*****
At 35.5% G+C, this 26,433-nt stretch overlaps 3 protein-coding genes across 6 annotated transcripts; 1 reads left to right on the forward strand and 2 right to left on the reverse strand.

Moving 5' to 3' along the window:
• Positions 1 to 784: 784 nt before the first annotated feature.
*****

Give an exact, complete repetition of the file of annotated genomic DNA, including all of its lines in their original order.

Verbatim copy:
At 35.5% G+C, this 26,433-nt stretch overlaps 3 protein-coding genes across 6 annotated transcripts; 1 reads left to right on the forward strand and 2 right to left on the reverse strand.

Moving 5' to 3' along the window:
• Positions 1 to 784: 784 nt before the first annotated feature.